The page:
ARRL Field Day on the fourth full weekend of June every year is the opportunity for thousands of amateur radio enthusiasts throughout the U.S and Canada to set up temporary communications stations and make contact with like-minded people. Licensed radio operators (often called “Hams”) spend the weekend practicing community outreach, emergency preparedness, and technical skills. It’s basically radio heaven.
A contest is held each year with individuals, clubs and teams trying to make contact with as many stations as possible over 24 hours. Field Day 2020 will take place on June 27 and June 28 with over 35,00 people expected to take part. It begins at 18:00 UTC Saturday and runs through 20:59 UTC Sunday. Pack your camping equipment, throw up some temporary antennas, and spin the dials on your radio, because this not-to-be-missed event is rich in history, tradition and technology..
History of ARRL Field Day
The first ARRL Field Day was held on the second Saturday in June 1933. The winner of the contest was the W4PAW team who scored 1876 points. The initial event, organized by F. E Handy, was such a hit with the amateur radio community that it became an annual tradition, with 1942 through to 1945 being the only years that Field Day hasn’t been held, due to World War II.
For many, the big draw of Field Day is the competition–a high-frequency dash to make contact with as many stations as possible. The rules state that if setup commences before the contest starts then participants have 24 hours to chase their contacts, whereas those who commenced set up as the contest started have 27 hours. In 1968 the rules were changed and it became mandatory for everyone to set up within the 27-hour timeframe, but the change proved unpopular and it was readjusted again in 1969 to the rules that are used today.
Each station will exchange information with other participating stations. For the North American Field Day, the exchange consists of the station call sign; the name of the ARRL-recognized section from which the station is operating (called Grid Square); and a class designator which indicates the type of location (whether in a vehicle, outdoors, or in a home), the number of people operating and number of transmitters being used, plus information about the type of electrical power source connected to (conventional or emergency sources like batteries, solar, generator, wind, etc.). The event is now widely sponsored by the International Amateur Radio Union (IARU) and has begun to spread its wings overseas in many countries.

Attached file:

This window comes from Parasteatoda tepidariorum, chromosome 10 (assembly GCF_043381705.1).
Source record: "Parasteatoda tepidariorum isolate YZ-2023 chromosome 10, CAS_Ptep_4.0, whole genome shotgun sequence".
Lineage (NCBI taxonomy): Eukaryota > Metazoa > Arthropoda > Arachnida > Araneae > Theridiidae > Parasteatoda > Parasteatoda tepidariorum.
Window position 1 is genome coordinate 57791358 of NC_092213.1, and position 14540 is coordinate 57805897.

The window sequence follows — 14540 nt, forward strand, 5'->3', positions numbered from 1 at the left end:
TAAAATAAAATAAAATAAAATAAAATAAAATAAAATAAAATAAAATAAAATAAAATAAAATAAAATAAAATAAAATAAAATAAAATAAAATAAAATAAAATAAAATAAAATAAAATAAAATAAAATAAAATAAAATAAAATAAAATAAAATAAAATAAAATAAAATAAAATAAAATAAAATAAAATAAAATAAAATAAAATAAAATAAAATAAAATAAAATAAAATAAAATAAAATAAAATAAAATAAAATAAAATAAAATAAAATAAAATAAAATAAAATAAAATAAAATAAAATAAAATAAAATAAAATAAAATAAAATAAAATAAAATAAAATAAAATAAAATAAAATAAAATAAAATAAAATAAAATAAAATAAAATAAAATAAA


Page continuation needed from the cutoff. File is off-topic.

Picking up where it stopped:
The contest portion of Field Day has two purposes: The primary purpose is to test the group’s ability to plan operations that can be effective for an entire twenty-four-hour period, including operator endurance and adequate numbers of operators for a shift operation. The secondary purpose is to demonstrate the technical proficiency of the station that has been quickly constructed for the contacts: In theory, a better station will be capable of emergency operations in dire conditions; such a station will also be capable of making more contacts during the contest portion of Field Day. Point systems are structured to motivate emergency preparedness activities, such as designating a safety officer for the station or incorporating auxiliary power capabilities.
Although many amateur radio enthusiasts work hard to win the contest in their entry category, the social side of the event has grown over the years too. Camping and cookouts are commonplace, with those operating the radios in rotating shifts to keep the stations on the air.
Field Day is frequently used to attract significant publicity for amateur radio, and some clubs simultaneously demonstrate technologies including single-sideband voice, Morse code, older and new digital modes alike (such as RTTY, PSK31, and FT8, among others), and even two-way communication via amateur radio satellite.